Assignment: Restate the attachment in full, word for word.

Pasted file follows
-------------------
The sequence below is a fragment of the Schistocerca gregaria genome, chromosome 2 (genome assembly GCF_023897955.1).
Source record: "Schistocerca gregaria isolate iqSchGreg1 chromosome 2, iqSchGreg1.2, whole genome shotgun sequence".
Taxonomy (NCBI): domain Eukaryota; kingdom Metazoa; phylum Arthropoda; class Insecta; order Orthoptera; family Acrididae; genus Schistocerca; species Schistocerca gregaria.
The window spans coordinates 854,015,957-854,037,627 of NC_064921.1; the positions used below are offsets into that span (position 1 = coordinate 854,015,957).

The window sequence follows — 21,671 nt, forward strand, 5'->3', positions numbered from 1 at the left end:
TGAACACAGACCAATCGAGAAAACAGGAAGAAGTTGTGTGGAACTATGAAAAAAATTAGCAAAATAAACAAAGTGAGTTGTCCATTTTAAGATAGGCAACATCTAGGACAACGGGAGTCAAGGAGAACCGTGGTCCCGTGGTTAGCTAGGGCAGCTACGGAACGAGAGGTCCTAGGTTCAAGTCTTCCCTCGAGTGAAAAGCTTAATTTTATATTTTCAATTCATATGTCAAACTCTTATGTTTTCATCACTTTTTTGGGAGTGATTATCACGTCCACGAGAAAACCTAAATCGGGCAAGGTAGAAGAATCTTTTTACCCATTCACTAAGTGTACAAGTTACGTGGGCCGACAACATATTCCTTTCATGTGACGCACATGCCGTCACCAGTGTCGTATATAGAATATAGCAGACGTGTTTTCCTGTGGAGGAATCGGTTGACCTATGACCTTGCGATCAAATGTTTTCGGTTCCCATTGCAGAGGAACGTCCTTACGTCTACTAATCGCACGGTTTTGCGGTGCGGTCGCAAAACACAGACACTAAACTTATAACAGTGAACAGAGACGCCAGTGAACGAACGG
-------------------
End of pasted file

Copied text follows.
The sequence below is a fragment of the Schistocerca gregaria genome, chromosome 2 (genome assembly GCF_023897955.1).
Source record: "Schistocerca gregaria isolate iqSchGreg1 chromosome 2, iqSchGreg1.2, whole genome shotgun sequence".
Taxonomy (NCBI): domain Eukaryota; kingdom Metazoa; phylum Arthropoda; class Insecta; order Orthoptera; family Acrididae; genus Schistocerca; species Schistocerca gregaria.
The window spans coordinates 854,015,957-854,037,627 of NC_064921.1; the positions used below are offsets into that span (position 1 = coordinate 854,015,957).

The window sequence follows — 21,671 nt, forward strand, 5'->3', positions numbered from 1 at the left end:
TGAACACAGACCAATCGAGAAAACAGGAAGAAGTTGTGTGGAACTATGAAAAAAATTAGCAAAATAAACAAAGTGAGTTGTCCATTTTAAGATAGGCAACATCTAGGACAACGGGAGTCAAGGAGAACCGTGGTCCCGTGGTTAGCTAGGGCAGCTACGGAACGAGAGGTCCTAGGTTCAAGTCTTCCCTCGAGTGAAAAGCTTAATTTTATATTTTCAATTCATATGTCAAACTCTTATGTTTTCATCACTTTTTTGGGAGTGATTATCACGTCCACGAGAAAACCTAAATCGGGCAAGGTAGAAGAATCTTTTTACCCATTCACTAAGTGTACAAGTTACGTGGGCCGACAACATATTCCTTTCATGTGACGCACATGCCGTCACCAGTGTCGTATATAGAATATAGCAGACGTGTTTTCCTGTGGAGGAATCGGTTGACCTATGACCTTGCGATCAAATGTTTTCGGTTCCCATTGCAGAGGAACGTCCTTACGTCTACTAATCGCACGGTTTTGCGGTGCGGTCGCAAAACACAGACACTAAACTTATAACAGTGAACAGAGACGCCAGTGAACGAACGG